Indeed, Google was in negotiations with Sun (predecessor to Oracle) to purchase a license for a derivative version of the Java platform for use on mobile devices, called Java Micro Edition. Google and Sun also discussed co-development, partnership, or other types of ventures under which they could co-produce a mobile operating system. The sticking point was that Google wanted all code to be proprietary rather than compatible with the Java virtual machine or other Java programs. For this reason, Sun did not grant Google a license to the packages. The court was no doubt influenced by the fact that Google had originally determined that they would need a license to use the API packages, and when denied, decompiled and used them verbatim.
The court found the 37 API packages to be indeed copyrightable, as they are expressive, and “could have been written and organized in any number of ways to achieve the same functions.” As Google admitted to copying the declarations verbatim, Google infringed Oracle’s copyright by definition. The remaining question is whether or not that infringement was “fair use” under either the Merger Doctrine, or other interoperability arguments.
Evaluation at the Time of Creation
An interesting discussion in the opinion, which could be seen as dicta concerns infringement analysis, which was not a question the appeals court was asked to decide. The court provided guidance regarding how the Merger Doctrine could still be used in order to evaluate claims of infringement. The district court had originally found that the Merger Doctrine applied to the 37 API files because “under Java, a programmer must use the identical declaration or method header lines to declare a method specifying the same functionality.” However, a key point that the lower court missed was when one analyzes whether the identical declarations must be used. In this case, as in many cases of interoperability and necessity of duplication, timing was everything.
Copyrightability and the scope of protectable activity (which is a key component of an infringement analysis), is evaluated at the time of creation, not at the time of infringement Apple Computer, Inc. v. Formula Int’l Inc., 725 F.2d 521, 524 (9th Cir. 1984.) (emphasis added). So, when Sun created Java, and the API packages, example questions to ask include whether it would have been possible, at the time Java was created, to call the package by another name, defined as such in the declarations? Would it have been possible to name the variables in another way? Would the functions have to be in any specific order? The district court, interestingly enough, had found that nothing in the rules of Java required the same groupings of function calls or declarations, found that there were many ways to express the code, yet still found that the API packages were not copyrightable. The appeals court made a point to mention that the “core” Java files, when Java was created, had greatly limited the expression of functions, classes, and variables, idea and expression may then have been merged, and the Merger Doctrine may apply. However, Google did not argue this, nor differentiate between the types of packages it was accused of infringing. Google did not build a factual record to support its argument that external factors that existed at the time of creation, mandated that the expression of the API packages were either common, or essential to the functionality of their implementation code. Had they done so, the court hinted that their findings may have been different, at least with regard to the core programs.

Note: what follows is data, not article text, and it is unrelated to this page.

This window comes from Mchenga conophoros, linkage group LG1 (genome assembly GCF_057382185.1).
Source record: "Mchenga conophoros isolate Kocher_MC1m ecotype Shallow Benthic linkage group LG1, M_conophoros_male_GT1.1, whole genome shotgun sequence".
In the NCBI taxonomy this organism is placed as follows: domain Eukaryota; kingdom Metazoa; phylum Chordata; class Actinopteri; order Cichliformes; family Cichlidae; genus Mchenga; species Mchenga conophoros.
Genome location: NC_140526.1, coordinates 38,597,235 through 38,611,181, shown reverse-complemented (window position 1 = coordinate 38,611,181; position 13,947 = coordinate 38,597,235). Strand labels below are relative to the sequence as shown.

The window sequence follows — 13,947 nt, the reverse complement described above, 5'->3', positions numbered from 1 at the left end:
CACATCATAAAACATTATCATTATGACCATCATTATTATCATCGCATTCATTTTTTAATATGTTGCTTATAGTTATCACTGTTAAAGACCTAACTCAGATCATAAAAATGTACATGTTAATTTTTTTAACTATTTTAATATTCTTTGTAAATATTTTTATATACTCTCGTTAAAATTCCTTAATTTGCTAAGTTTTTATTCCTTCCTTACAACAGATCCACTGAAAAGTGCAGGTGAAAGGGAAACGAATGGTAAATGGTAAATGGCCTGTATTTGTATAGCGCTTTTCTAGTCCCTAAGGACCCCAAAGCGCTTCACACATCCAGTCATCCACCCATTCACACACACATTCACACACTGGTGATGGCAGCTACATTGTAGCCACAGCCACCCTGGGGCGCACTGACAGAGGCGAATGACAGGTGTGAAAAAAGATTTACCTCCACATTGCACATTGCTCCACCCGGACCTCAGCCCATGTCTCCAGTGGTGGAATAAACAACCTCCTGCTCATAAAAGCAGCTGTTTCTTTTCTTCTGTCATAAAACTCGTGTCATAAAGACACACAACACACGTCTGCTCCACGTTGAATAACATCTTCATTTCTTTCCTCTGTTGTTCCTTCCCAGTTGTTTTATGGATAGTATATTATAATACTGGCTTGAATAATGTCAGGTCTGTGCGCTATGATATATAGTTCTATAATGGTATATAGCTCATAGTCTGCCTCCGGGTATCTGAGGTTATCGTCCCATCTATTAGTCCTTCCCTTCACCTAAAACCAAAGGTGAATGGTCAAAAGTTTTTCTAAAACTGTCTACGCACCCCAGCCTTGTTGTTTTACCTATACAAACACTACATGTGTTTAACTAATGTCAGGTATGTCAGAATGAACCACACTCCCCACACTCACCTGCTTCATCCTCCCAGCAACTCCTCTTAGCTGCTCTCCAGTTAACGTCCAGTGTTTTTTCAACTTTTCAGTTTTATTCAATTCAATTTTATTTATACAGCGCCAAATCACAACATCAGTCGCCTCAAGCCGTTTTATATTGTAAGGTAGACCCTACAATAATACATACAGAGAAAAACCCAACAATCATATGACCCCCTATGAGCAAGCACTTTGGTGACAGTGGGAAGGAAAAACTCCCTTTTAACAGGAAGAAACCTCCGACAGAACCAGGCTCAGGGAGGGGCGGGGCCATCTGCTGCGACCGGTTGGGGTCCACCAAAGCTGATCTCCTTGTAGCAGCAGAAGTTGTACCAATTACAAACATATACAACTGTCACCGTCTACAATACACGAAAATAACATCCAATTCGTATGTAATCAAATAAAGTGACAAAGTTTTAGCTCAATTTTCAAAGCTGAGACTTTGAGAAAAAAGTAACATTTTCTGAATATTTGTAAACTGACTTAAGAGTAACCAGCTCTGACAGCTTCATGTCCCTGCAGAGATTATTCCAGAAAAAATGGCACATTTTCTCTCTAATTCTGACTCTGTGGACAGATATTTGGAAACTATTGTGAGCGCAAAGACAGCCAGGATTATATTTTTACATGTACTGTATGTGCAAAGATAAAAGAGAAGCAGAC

The appeals court states outright, quoting an amicus filed by the former Register of Copyrights of the United States, “[h]ad Google reverse engineered the programming packages to figure out the ideas and functionality of the original, and then created its own structure and its own literal Code, Oracle would have no remedy under copyright whatsoever.”
The court’s findings could also have been swayed by findings of the district court that Google intended to capitalize on the familiarity that developers already had with the Java API packages they copied. The district court stated outright that “Google’s interest was in accelerating its development process by ‘leverag[ing] Java for its existing base of developers.”
This is hardly the end of the story. Although the court found that the 37 Java API packages are copyrightable, and the jury at the district court level found infringement, the appeals court reversed the district court on copyrightability, and reinstated the jury’s verdict. Therefore Google is guilty of copyright infringement for the 37 Java API files.
However, the matter of whether Google has sufficient affirmative defenses, such as fair use, to dismiss the infringement as inapplicable, goes back to the district court jury to determine, as the previous jury deadlocked on the issue.
The court also held that the eight decompiled files that Google used were also infringed, as was rangeCheck. These findings also go back to the jury for analysis to determine whether there are any affirmative defenses.